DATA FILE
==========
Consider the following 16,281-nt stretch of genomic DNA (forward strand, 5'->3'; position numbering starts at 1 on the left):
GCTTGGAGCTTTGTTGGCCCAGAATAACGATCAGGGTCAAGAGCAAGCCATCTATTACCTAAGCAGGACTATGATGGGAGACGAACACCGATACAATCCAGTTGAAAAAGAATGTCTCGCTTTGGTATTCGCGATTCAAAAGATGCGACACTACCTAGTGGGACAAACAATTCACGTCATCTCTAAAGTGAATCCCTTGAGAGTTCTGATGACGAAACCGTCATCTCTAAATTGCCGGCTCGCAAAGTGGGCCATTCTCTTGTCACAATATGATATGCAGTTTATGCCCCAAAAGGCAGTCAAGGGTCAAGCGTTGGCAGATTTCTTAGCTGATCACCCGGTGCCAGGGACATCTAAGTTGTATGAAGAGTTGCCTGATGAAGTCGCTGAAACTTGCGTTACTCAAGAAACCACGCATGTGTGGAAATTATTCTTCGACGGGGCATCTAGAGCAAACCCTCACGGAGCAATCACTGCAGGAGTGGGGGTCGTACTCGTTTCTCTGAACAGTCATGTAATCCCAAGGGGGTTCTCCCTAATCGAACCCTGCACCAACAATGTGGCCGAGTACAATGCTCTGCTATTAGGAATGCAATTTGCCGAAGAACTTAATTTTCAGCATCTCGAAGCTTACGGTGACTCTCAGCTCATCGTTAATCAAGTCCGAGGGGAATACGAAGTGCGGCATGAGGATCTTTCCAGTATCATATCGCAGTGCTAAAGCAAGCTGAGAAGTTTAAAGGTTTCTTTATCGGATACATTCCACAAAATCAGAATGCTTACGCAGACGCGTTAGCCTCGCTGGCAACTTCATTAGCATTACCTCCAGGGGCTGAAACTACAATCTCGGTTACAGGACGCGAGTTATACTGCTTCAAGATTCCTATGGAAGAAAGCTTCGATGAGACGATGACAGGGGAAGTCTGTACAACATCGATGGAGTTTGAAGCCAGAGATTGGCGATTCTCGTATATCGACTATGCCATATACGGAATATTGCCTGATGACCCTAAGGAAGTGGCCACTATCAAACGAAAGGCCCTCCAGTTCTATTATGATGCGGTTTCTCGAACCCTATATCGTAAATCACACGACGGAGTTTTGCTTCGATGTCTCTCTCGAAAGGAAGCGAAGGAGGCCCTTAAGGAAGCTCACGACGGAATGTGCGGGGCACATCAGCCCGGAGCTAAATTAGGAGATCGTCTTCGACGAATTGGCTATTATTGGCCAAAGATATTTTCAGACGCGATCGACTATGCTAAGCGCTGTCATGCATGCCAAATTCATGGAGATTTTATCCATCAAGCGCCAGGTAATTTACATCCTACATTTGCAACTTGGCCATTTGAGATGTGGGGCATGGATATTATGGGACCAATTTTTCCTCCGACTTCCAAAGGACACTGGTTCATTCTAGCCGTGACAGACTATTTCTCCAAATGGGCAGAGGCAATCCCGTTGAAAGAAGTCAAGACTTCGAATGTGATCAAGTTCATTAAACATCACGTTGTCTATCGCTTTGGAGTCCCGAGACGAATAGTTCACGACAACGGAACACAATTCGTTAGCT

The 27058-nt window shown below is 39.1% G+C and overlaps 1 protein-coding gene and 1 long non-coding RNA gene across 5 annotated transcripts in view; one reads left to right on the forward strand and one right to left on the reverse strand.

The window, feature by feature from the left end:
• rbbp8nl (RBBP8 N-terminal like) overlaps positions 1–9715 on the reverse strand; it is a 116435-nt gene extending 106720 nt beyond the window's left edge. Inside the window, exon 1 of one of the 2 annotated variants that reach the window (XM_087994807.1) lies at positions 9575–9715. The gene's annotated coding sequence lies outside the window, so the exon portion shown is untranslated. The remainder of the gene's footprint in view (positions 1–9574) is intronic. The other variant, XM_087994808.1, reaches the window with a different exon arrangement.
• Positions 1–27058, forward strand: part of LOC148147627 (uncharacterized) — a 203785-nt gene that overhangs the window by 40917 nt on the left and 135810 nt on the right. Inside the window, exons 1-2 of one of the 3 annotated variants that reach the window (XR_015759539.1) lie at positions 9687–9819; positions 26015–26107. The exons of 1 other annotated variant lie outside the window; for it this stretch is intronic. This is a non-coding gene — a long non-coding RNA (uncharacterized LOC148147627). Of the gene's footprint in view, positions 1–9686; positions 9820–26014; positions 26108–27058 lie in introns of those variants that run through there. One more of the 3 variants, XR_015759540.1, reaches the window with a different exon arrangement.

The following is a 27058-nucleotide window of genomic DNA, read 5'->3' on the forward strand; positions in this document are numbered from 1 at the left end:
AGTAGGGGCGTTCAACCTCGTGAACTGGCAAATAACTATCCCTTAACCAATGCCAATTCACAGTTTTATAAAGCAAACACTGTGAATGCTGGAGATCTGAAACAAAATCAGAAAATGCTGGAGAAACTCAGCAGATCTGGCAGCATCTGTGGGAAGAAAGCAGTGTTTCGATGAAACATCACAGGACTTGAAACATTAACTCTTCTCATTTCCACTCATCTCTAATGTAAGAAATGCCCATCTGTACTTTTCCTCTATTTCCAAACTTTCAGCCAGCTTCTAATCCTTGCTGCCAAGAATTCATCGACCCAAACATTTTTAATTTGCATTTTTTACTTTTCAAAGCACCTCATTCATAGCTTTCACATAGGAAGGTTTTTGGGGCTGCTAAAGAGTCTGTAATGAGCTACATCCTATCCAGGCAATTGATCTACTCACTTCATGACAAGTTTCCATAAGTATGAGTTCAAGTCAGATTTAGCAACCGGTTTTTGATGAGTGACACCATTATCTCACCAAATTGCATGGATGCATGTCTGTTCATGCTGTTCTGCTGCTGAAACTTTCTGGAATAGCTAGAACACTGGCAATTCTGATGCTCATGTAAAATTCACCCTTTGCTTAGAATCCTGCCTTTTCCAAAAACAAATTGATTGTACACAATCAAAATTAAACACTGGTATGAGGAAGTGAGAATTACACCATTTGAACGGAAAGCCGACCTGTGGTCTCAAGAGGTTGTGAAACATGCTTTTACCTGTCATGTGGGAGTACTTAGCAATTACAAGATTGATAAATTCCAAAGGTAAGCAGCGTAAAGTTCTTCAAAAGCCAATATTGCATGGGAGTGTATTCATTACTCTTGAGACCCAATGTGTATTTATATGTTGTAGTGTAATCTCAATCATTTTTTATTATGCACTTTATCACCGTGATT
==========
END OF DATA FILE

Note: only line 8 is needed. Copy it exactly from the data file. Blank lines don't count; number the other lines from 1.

AGTAGGGGCGTTCAACCTCGTGAACTGGCAAATAACTATCCCTTAACCAATGCCAATTCACAGTTTTATAAAGCAAACACTGTGAATGCTGGAGATCTGAAACAAAATCAGAAAATGCTGGAGAAACTCAGCAGATCTGGCAGCATCTGTGGGAAGAAAGCAGTGTTTCGATGAAACATCACAGGACTTGAAACATTAACTCTTCTCATTTCCACTCATCTCTAATGTAAGAAATGCCCATCTGTACTTTTCCTCTATTTCCAAACTTTCAGCCAGCTTCTAATCCTTGCTGCCAAGAATTCATCGACCCAAACATTTTTAATTTGCATTTTTTACTTTTCAAAGCACCTCATTCATAGCTTTCACATAGGAAGGTTTTTGGGGCTGCTAAAGAGTCTGTAATGAGCTACATCCTATCCAGGCAATTGATCTACTCACTTCATGACAAGTTTCCATAAGTATGAGTTCAAGTCAGATTTAGCAACCGGTTTTTGATGAGTGACACCATTATCTCACCAAATTGCATGGATGCATGTCTGTTCATGCTGTTCTGCTGCTGAAACTTTCTGGAATAGCTAGAACACTGGCAATTCTGATGCTCATGTAAAATTCACCCTTTGCTTAGAATCCTGCCTTTTCCAAAAACAAATTGATTGTACACAATCAAAATTAAACACTGGTATGAGGAAGTGAGAATTACACCATTTGAACGGAAAGCCGACCTGTGGTCTCAAGAGGTTGTGAAACATGCTTTTACCTGTCATGTGGGAGTACTTAGCAATTACAAGATTGATAAATTCCAAAGGTAAGCAGCGTAAAGTTCTTCAAAAGCCAATATTGCATGGGAGTGTATTCATTACTCTTGAGACCCAATGTGTATTTATATGTTGTAGTGTAATCTCAATCATTTTTTATTATGCACTTTATCACCGTGATT